• Databases: Relational and NoSQL.
  • Websites for data submission, search, and analysis.
  • Web-tools.
  • LIMSs (Laboratory Information Management System) for management of the laboratory's operations, data flow, and communication with users and external collaborators.
  • Software evaluation and benchmarking.
  • Software development: bioinformatics scripts; data processing and analysis pipelines; integrative bioinformatics web applications; customized genome browsers.
  • NextFlow pipelines development, testing, deployment (on Cloud), maintenance.
  • External and internal data integration solutions.
  • Linux containers development, testing, deployment (on Cloud), maintenance.


Please contact us with any bioinformatics problem you may have, even if it does not fit to those listed in our services. Being part of several bioinformatics communities and alliances we may find the solution or experts in the field. Among custom and additional services we provide are the following:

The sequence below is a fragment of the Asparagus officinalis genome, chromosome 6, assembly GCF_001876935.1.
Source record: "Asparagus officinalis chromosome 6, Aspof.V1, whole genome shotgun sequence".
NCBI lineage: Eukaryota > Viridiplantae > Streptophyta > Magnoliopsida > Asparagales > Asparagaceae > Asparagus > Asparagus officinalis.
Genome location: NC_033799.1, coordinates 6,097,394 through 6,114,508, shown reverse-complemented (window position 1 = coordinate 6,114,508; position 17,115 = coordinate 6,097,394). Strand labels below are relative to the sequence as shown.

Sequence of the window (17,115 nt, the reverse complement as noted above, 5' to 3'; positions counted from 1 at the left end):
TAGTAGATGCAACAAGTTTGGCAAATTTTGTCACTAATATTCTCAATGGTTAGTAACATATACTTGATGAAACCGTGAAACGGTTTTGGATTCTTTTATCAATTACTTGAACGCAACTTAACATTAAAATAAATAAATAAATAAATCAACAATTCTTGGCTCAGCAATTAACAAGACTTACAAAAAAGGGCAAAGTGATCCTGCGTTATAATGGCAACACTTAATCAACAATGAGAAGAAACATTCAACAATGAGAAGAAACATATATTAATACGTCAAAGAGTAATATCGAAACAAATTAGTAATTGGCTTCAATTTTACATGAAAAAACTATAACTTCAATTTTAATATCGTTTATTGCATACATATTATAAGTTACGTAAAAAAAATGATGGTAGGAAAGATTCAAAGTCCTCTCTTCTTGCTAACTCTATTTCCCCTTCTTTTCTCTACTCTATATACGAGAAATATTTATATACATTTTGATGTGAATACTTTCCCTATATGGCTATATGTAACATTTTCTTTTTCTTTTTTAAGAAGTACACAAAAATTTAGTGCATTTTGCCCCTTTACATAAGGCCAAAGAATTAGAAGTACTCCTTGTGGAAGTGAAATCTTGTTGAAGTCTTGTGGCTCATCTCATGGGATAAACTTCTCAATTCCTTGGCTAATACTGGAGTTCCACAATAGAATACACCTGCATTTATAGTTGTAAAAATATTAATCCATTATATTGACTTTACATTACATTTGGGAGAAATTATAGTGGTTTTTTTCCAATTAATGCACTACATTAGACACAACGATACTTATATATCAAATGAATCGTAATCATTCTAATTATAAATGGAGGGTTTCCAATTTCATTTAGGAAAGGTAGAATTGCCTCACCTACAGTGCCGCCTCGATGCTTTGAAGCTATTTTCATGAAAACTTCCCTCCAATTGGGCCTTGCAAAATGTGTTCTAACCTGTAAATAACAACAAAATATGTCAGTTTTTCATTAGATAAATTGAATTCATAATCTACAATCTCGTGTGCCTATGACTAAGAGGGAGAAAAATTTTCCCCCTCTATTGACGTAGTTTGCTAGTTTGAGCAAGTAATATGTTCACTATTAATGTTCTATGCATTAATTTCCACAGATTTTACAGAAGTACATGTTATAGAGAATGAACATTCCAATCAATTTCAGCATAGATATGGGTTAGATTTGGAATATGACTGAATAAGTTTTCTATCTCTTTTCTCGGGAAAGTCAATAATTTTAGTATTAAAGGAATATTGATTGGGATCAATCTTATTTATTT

• Support Cloud (AWS) computing (we maintain the AWS infrastructure for online hands-on training).
  • Support in the design and and analysis of customized NGS experiment.
  • Statistical analysis and plots: R scripts, descriptive and inferred statistics, hypothesis testing, sample size estimation, PCA, clustering, linear regression, correlation, ANOVA.
  • Statistical modeling (e.g., for biomarker discovery, patient stratification).
  • One-to-one training.
  • Data submission to GEO, ArrayExpress, SRA, and other public data repositories.
  • Mining public databases and publications and re-analyzing published data.
  • Manuscript preparation: writing methods, results, results interpretation and visualization.
  • Grant support: writing methods, methodology for data management and sharing, experimental and bioinformatics analysis design, obtaining preliminary results, and result interpretation.
Bioinformatics Core Facility @ CRG — 2011-2024